Reeling ‘Em In: Salmonid 101: How to tell silvers from reds

Reeling ‘Em In: Salmonid 101: How to tell silvers from reds

I received a report last week that a couple of silvers had been caught outside the Nick Dudiak Fishing Lagoon along with awandering sockeye and a pink.

I received a report last week that a couple of silvers had been caught outside the Nick Dudiak Fishing Lagoon along with a wandering sockeye and a pink.

Two of those tips were spot-on while one had the credibility of the sighting of a Sasquatch kayaking off the Deep Water Dock.

Yes, two silvers and a red were landed. The other fish was a jack king misidentified as a pink by a 12-pack fueled line-flinger.

Right now, it would be a dufus move to fire off rumor flares signaling that a fleet of coho is about to sail into The Hole.

It might, however, be the perfect time to run an annual aide-mémoire on how to differentiate between the different species of salmon about to mix it up in our beautiful bay.

It may prevent you from embarrassing yourself in front of visiting kinfolk or friends after one of them busts your chops for telling an excited child that he/she just landed a silver when it was a ditzy pink.

So, here’s a quick way to tell the difference between chinooks, coho, pinks and sockeye.

King (chinook or blackmouths) salmon have a blue-gray back with silvery sides. They also have small, irregular-shaped black spots on their back, dorsal fin, and usually on both lobes of the tail along with a black mouth and black gums at the teeth base of their lower jaw.

Coho (silver) salmon have a greenish-blue back with silver sides. They have small black spots on their backs, dorsal fin and usually only on the upper lobe of their tail. They also have a black mouth with white gums at the lower jaw’s teeth base.

Sockeye (red or blueback) salmon have a dark blue back with silvery sides. There are no distinct spots on their back, dorsal fin or tail.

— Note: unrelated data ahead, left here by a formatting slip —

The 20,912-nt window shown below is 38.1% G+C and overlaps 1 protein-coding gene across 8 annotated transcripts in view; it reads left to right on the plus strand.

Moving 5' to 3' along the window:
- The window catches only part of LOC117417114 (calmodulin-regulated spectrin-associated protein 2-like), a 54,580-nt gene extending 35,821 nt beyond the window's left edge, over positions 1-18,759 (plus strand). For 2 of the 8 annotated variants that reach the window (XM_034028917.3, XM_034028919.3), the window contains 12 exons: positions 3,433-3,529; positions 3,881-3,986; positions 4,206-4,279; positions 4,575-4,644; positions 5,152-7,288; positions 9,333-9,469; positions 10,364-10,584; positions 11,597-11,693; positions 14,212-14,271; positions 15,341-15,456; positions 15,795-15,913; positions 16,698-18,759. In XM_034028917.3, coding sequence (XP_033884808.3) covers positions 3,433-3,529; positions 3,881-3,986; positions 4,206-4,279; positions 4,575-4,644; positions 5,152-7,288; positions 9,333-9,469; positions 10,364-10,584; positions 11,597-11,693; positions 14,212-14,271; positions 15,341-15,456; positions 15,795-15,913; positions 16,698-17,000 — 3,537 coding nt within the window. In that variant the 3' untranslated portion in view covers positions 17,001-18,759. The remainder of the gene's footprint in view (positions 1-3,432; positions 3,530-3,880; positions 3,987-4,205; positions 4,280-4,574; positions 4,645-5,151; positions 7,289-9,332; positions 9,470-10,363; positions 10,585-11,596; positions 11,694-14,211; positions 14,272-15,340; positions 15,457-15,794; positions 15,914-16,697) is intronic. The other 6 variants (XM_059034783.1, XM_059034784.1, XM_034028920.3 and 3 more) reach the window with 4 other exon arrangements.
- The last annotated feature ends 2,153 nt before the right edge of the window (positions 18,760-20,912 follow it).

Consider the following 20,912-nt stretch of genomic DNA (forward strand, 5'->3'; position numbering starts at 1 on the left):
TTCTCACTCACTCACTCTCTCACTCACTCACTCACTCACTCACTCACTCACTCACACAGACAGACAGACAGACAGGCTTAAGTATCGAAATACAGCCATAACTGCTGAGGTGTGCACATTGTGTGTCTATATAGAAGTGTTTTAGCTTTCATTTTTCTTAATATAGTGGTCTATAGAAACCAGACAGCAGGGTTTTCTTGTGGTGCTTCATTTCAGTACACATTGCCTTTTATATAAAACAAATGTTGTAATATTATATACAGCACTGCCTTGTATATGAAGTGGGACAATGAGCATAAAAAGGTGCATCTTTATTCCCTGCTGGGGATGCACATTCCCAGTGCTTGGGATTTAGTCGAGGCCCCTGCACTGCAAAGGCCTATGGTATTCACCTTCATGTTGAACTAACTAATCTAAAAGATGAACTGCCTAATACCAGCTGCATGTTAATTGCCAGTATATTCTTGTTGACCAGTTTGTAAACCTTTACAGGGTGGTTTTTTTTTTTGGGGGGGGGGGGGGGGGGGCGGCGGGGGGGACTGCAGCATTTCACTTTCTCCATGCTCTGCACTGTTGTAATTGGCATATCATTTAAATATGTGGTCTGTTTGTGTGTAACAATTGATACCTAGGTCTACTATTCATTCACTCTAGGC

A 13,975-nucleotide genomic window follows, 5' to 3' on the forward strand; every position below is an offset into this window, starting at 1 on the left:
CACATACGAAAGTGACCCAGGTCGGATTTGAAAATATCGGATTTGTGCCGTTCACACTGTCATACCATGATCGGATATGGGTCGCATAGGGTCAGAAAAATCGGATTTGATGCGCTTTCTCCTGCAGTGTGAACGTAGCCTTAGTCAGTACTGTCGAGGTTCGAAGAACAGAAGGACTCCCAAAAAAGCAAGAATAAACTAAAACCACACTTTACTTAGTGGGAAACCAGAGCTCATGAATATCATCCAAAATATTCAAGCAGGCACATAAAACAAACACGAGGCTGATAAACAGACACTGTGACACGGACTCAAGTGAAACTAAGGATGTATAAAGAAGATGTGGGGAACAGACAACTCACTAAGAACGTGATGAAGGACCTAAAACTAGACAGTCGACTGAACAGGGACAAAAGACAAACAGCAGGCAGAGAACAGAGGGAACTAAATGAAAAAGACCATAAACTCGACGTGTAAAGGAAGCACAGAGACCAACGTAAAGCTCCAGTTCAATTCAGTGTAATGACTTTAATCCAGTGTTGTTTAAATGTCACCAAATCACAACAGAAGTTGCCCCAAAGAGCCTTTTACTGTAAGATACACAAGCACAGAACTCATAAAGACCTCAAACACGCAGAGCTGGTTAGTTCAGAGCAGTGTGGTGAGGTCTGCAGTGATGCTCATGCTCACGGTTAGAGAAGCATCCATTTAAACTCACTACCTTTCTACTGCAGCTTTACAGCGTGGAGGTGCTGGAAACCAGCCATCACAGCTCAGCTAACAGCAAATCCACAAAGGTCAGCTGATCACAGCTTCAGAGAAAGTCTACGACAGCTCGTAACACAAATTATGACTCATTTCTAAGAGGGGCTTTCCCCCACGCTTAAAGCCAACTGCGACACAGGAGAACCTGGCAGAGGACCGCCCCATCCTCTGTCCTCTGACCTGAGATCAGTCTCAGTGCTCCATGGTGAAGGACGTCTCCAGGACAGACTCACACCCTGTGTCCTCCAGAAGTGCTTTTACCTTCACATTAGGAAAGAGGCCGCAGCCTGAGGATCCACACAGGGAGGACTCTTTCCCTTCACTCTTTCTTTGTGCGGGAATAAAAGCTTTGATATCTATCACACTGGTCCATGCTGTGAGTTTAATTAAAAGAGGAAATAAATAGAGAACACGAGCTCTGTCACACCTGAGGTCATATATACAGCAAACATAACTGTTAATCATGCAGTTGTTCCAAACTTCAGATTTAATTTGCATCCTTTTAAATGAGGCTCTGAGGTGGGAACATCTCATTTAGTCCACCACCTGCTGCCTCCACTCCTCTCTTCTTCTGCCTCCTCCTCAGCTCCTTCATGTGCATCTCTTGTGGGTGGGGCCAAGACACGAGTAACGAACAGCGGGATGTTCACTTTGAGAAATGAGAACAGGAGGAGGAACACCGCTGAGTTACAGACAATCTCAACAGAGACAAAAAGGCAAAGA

Pink (humpback) salmon have large spots on their backs and very obvious black oval blotches on both tail lobes. They also have very small scales and are idiots.

If you don’t think this quick tutelage will be of any help because you can’t even remember to bring your tackle box on a fishing trip, make sure to pick up a free Southcentral Alaska Sports Fishing Regulations Summary. It has pretty pictures of the fish we just discussed on pages 88 and 89. You can find the booklets at most sporting goods outlets vending fishing licenses.

The publication contains a plethora of information, including where different species can be found and lays out the rules for taking them. It’s a great guide.

Now it’s time to take a look at the fishing report for the week of July 9 to July 15.

Regulation Reminders:

King Salmon Emergency Order

Per Emergency Order No. 2-KS-7-11-18, effective June 2 through July 15, sport fishing is closed on the Anchor and Ninilchik rivers and Deep Creek drainages.

Per Emergency Order No. 2-KS-7-12-18, effective June 2 through July 15, king salmon fishing (including catch-and-release) in marine waters within 1-mile of shore from Bluff Point to the Ninilchik River is prohibited.

Within the 1-mile corridor, anglers should pay close attention to the closed waters surrounding the stream mouths.

Other Regulation Reminders

You are now allowed to snag fish in Kachemak Bay east of a line from Anchor Point to Point Pogibshi except for the Nick Dudiak Fishing Lagoon (Fishing Hole), which only opens by emergency order.

China Poot personal use dip net fishery opened July 1 to Alaska residents only, upstream of the ADF&G markers. Personal use caught sockeye salmon must have both tips of the tail fin removed. Complete regulations are found on page 15 of the 2018 Southcentral Sport Fishing Regulations Summary booklet.

Lingcod season opened July 1. Hunters are reminded that the bag and possession limit is two fish and the minimum legal size is 35 inches with the head attached or 28 inches from tip of tail to font of the dorsal fin with the head removed.

Lingcod which are gaffed must be retained. A gaff may not be used to puncture any fish intended or required to be released.

The marine waters of Tutka Bay Lagoon within 100 yards of the hatchery net pens are closed to sport fishing for any species.

Saltwater Fishing

Halibut

Halibut fishing was on a roller coaster ride with dips and highs due a mish mash of fair weather and blow outs lasting throughout the weekend. Limits were caught, some were not, but Dramamine sales remained steady. On the upside, some of the charters brought in a few beauties.

Reports of those bait stealing spiny dogfish (small sharks) have increased. They can be especially annoying when you are trying to smack halibut, but be nice and use your best catch and release practices when returning them to the water.